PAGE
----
This is the third post in a four-part series on California’s parental and family care leave laws. In the first two posts, I identified the barriers that prevent workers from taking time off to bond with new babies and care for sick relatives and discussed two of them: the need for job-protection and the financial hardship caused by unpaid leave. In this post, I address yet another barrier to California workers taking the full leave time to which they are entitled: a lack of knowledge about their rights.

  • Couple Discussing Whether They Can Afford Family Leave

    This is the second post in a four-part series on California’s parental and family care leave laws.

    Last week, I identified the main barriers that prevent workers from taking time off to bond with new babies and care for sick relatives. In that post, I discussed the first barrier—lack of job protection—and covered some of the laws that offer job protections to California employees as well as avenues to expand them. This post discusses the second barrier that prevents employees taking time off from work to care for their child or for another family member: that they cannot financially afford to take the time off from work.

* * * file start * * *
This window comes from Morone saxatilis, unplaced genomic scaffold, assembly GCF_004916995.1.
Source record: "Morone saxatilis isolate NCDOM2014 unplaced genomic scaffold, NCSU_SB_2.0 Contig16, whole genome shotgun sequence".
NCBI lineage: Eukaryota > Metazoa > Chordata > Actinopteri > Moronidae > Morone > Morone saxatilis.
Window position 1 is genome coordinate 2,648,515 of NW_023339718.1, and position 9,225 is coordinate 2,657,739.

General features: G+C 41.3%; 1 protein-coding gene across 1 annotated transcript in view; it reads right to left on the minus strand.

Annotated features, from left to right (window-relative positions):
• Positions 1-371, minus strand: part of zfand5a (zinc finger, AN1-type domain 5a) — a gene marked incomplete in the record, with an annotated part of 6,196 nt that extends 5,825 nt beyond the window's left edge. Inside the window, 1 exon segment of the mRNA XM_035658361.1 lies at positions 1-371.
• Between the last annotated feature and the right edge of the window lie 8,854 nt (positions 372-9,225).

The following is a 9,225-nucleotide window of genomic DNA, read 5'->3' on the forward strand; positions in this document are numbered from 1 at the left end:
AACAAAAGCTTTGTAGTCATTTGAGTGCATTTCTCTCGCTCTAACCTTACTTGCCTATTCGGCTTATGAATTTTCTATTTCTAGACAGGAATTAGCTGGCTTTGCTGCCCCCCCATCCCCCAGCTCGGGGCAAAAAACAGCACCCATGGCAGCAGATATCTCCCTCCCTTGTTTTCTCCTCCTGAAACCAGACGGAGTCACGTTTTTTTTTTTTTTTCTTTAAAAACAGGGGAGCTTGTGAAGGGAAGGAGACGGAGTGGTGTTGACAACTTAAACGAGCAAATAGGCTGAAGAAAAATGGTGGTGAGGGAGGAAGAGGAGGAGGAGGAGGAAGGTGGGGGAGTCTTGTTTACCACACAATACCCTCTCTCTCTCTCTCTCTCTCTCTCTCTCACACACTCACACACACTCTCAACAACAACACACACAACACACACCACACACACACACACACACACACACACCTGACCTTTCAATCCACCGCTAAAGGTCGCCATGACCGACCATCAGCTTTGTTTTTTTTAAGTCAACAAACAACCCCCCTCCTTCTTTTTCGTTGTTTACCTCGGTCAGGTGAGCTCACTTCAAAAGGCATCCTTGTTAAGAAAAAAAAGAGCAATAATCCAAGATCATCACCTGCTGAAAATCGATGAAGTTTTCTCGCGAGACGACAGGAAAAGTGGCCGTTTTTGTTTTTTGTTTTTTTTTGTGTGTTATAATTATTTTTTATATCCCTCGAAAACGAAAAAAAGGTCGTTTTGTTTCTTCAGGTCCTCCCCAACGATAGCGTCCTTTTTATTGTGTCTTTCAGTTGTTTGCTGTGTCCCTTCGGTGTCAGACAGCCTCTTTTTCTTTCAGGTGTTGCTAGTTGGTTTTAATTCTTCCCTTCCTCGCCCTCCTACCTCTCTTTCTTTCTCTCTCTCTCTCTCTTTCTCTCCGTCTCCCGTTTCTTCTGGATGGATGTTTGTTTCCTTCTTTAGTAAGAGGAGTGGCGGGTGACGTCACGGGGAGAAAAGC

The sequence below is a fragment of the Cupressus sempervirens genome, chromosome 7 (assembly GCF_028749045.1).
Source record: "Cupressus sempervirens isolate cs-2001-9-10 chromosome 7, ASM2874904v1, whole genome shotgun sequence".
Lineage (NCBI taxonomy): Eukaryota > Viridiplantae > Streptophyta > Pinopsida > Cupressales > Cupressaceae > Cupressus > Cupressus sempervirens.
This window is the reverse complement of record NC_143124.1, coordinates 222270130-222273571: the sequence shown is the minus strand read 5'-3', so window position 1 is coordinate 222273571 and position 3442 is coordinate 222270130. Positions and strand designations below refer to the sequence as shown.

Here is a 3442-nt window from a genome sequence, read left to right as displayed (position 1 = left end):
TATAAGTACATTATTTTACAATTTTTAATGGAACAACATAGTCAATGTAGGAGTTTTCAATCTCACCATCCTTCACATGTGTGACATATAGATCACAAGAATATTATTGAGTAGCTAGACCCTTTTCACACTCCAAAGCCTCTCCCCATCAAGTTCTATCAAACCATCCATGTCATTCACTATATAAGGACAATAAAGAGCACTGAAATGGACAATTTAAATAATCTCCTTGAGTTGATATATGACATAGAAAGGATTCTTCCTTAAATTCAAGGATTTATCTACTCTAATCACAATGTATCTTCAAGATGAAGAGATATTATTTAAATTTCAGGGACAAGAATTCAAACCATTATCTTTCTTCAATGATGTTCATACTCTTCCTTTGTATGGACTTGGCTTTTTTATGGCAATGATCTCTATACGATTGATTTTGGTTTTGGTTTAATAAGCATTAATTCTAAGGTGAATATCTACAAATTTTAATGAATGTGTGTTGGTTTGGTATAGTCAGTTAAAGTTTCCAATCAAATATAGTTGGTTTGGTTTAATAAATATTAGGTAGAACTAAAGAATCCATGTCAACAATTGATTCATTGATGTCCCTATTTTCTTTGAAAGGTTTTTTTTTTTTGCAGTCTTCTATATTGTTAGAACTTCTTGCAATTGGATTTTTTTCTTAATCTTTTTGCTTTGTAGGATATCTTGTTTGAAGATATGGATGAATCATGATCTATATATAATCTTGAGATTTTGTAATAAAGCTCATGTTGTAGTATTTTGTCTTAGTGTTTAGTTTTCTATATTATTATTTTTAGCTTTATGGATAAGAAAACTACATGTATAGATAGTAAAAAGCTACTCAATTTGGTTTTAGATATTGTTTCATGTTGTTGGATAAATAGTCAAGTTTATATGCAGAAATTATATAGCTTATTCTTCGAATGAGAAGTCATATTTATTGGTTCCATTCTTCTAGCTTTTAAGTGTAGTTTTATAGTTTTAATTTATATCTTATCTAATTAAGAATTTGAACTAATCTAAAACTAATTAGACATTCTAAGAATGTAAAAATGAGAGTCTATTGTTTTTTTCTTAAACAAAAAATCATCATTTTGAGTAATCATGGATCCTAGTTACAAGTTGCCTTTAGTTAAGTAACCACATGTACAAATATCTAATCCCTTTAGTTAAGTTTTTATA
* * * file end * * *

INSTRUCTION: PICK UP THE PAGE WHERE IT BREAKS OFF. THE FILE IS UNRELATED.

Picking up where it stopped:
We have crafted laws that allow for workers to take unpaid leave for caregiving, including the Family and Medical Leave Act (FMLA) and the California Family Rights Act (CFRA). However, many people who have the option of taking job-protected leave cannot do so because of the financial strain caused by unpaid leave.

    What good is job-protected leave if you can’t afford to take it? . . .

  • pregnant worker contemplating her leave

    Will you take family leave?

    California moms: did you know that the majority of you may be eligible for nearly seven months of job-protected time off related to the birth of your child?[1] Did you know that most of your time off would be partially paid—with wage replacement of about 55% of your pay, up to $1067 per week—through California’s Employment Development Department (EDD)?[2]

    Dads: did you know that most of you are eligible for 12 weeks of job-protected leave to bond with your new baby? Did you know that you can take that time off any time within the first year, including in increments? Did you know that up to six weeks of that time would be paid through EDD’s Paid Family Leave program (also 55% of pay up to $1067)?

    Moms and dads: Knowing that, will you take the maximum job-protected leave allowed to you? No? How about the maximum amount of leave that is paid? Why not?

    I have asked dozens of new parents these questions. . . .